Why does the Fire Department conduct fire and life safety inspections?
Regular fire and life safety inspections are a critical part of fire prevention. Inspectors enforce the International Fire Code during these inspections, working to detect fire hazards and minimize the risk of life and property loss from fire. These inspections also help to promote safe practices by creating an awareness of fire and its potential for occurrence.
How often will my business be inspected?
Our goal is to inspect every occupancy on an annual or biennial basis, with emphasis on high-hazard occupancies.
Does the Fire Department charge a fee for fire and life safety inspections?
There is no fee for inspections.
What can I do to be ready for my inspection?
To help you prepare for your inspection, use this Fire Inspection Checklist of the most frequently cited deficiencies. Making sure these violations don't exist on your property will help you pass your fire inspection and keep your building safe.
Other resource documents include:
- Apartment Owner Fire Safety Check List
- Egress Lighting Inspection and Testing
- Extension Cord and Multi Plug Adapter Safety
- Fire Extinguishers (Portable)
- Flaming Food and Beverage
- Schools - Display of Combustible Materials Policy
- Storage Cabinets - Flammable and Combustible Liquids
A fire inspector found a code violation in my building, what must I do?
When an occupancy fails to meet a provision of the fire code, the owner will be notified and given reasonable time to fix the problem. A re-inspection will confirm that fire and life safety standards are met. Serious fire code violations are required to be corrected on the spot, but in most other cases building owners are allowed thirty days to make corrections. We do not assess penalties and fines for violations as our philosophy is to focus on fire prevention through the education of our local building owners/businesses. However, when all normal enforcement efforts are exhausted without compliance, violations shall be pursued through legal action.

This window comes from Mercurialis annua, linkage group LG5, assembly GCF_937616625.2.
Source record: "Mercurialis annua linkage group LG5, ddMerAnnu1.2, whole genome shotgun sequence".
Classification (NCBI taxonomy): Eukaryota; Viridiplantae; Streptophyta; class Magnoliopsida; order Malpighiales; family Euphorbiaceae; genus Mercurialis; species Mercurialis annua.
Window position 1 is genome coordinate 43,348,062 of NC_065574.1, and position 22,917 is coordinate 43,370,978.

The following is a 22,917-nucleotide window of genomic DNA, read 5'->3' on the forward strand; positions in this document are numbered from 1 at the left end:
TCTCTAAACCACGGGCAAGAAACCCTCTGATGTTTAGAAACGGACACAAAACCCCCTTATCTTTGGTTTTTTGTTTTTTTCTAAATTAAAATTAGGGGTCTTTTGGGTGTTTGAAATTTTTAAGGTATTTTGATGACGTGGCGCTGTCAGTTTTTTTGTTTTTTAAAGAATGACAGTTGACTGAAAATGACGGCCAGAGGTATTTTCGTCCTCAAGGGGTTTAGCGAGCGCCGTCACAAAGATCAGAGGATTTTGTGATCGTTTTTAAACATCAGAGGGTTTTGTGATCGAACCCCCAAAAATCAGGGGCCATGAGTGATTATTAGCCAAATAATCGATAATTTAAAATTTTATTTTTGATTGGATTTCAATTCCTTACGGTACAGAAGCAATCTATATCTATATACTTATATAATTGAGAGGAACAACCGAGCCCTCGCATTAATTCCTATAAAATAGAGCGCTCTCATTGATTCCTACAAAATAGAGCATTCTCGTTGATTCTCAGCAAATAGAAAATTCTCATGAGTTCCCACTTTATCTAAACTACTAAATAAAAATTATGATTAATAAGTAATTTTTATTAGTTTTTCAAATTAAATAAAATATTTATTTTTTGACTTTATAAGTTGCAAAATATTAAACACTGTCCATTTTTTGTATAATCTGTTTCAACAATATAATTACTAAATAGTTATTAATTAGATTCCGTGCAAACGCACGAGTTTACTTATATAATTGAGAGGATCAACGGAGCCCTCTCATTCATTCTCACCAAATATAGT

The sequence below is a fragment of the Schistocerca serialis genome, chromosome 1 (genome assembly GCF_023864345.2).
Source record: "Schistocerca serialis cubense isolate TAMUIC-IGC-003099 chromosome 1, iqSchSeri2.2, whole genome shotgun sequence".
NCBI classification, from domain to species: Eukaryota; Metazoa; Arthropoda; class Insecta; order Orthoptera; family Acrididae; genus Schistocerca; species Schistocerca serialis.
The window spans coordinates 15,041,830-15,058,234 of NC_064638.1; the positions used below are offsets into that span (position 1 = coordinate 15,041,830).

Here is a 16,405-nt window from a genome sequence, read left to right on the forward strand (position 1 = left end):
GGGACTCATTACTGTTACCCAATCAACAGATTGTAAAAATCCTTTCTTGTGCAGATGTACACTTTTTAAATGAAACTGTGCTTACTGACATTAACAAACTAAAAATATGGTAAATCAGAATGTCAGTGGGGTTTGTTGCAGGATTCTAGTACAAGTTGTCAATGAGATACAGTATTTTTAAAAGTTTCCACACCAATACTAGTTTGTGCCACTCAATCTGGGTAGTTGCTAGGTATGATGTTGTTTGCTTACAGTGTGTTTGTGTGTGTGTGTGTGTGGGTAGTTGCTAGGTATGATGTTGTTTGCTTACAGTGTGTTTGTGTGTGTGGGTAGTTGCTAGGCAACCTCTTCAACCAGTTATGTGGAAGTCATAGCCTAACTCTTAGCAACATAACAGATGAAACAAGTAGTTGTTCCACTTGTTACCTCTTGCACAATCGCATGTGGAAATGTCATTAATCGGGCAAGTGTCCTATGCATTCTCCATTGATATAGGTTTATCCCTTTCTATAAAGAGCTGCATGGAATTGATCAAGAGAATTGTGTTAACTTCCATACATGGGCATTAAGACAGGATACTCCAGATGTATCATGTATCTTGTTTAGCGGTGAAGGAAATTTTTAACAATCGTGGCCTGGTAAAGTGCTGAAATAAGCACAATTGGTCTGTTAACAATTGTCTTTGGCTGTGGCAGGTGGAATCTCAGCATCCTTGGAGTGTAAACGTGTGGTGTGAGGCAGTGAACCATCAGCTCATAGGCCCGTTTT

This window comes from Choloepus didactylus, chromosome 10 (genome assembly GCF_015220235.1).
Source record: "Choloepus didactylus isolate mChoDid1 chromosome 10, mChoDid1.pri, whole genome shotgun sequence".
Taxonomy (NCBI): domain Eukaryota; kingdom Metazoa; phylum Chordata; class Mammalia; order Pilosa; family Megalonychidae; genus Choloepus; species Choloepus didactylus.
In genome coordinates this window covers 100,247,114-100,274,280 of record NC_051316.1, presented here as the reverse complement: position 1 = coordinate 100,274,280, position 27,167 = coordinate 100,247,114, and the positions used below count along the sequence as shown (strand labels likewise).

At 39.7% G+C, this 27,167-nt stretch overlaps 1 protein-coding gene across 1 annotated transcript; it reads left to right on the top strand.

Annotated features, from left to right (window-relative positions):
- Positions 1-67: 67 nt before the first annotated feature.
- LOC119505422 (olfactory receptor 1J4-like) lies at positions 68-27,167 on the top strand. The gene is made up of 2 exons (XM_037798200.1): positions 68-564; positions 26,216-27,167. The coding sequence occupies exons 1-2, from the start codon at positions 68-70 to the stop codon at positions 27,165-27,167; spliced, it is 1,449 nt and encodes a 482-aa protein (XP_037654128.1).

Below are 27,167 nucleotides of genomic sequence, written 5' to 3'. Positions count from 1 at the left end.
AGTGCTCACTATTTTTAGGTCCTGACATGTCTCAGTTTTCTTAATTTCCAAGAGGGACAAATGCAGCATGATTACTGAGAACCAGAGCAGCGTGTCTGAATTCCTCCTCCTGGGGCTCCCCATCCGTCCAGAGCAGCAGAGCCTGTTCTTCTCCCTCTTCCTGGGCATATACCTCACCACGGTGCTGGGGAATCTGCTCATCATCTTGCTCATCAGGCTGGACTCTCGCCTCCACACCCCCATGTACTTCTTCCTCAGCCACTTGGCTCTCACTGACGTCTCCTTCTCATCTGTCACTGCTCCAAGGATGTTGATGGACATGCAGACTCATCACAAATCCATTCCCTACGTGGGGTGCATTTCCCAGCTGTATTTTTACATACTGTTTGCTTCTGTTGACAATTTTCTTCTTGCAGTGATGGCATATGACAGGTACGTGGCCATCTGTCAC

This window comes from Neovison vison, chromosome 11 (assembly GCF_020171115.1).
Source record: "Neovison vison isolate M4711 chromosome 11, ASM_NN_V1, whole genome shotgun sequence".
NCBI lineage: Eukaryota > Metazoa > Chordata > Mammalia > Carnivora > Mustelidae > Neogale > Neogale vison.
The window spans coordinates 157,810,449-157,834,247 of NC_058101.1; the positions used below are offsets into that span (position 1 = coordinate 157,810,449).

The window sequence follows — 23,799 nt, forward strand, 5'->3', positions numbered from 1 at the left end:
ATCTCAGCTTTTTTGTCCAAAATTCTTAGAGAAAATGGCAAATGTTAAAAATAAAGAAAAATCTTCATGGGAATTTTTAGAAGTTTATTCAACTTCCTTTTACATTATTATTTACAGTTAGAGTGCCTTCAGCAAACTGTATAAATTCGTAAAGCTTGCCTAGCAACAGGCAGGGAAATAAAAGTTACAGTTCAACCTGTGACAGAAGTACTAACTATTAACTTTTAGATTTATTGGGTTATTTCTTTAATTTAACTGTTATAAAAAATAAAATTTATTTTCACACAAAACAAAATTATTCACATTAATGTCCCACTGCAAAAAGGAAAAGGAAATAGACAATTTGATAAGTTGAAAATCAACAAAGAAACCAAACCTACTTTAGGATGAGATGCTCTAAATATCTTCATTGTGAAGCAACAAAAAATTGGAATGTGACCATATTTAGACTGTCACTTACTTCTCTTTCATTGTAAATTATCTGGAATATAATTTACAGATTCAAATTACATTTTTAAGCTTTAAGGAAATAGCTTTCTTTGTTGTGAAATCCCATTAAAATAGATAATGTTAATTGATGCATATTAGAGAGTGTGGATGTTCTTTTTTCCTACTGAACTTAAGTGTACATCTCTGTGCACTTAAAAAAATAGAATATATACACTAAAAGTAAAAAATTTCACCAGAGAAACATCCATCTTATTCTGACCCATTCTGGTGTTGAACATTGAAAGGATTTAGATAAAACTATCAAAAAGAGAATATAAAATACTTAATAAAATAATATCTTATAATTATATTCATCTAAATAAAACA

Fire Protective Systems and Confidence Testing
What is Confidence Testing?
The International Fire Code (IFC) requires building owners to maintain their building’s fire protection systems (fire alarms, fire sprinklers, hood systems, etc.) in good working condition at all times and ensure that these systems are tested regularly. This periodic testing of fire protection is called confidence testing. Semi-annual, annual and five-year confidence tests are to be conducted by certified technicians and the confidence test reports they generate, including problems found and any corrections made, are required to be submitted to our office through The Compliance Engine.
What is The Compliance Engine?
In March of 2018 the FMO contracted with The Compliance Engine (TCE) to streamline our process of collecting confidence tests. TCE provides a secure cloud-based environment where reports are submitted via a web portal, eliminating paper copies and facilitating a more efficient review, tracking, and follow-up process. TCE notifies all businesses in our database before a system is due for testing and when systems are past-due.
All inspections must be submitted via The Compliance Engine for the following systems:
- Automatic Closing Fire Assemblies
- Clean Agent
- Emergency Power Generator
- Emergency Responder Radio Coverage System
- Fire Alarm
- Fire Escape
- Fire Pump
- Hood Suppression System
- Paint/Spray Booth Suppression
- Private Fire Hydrants
- Smoke Control System
- Sprinkler System
Can service providers submit confidence tests on their own report forms?
Yes, service providers may use their own report forms with the exception of private hydrant tests which we require to be submitted on the Camas-Washougal Fire Department's Hydrant Test Report Form.
Are annual privacy gate tests required to be submitted through The Compliance Engine?
No. Privacy gate testing should be submitted directly to our office, and must be submitted using our Camas-Washougal Fire Department's Security Gate Confidence Test Report Form.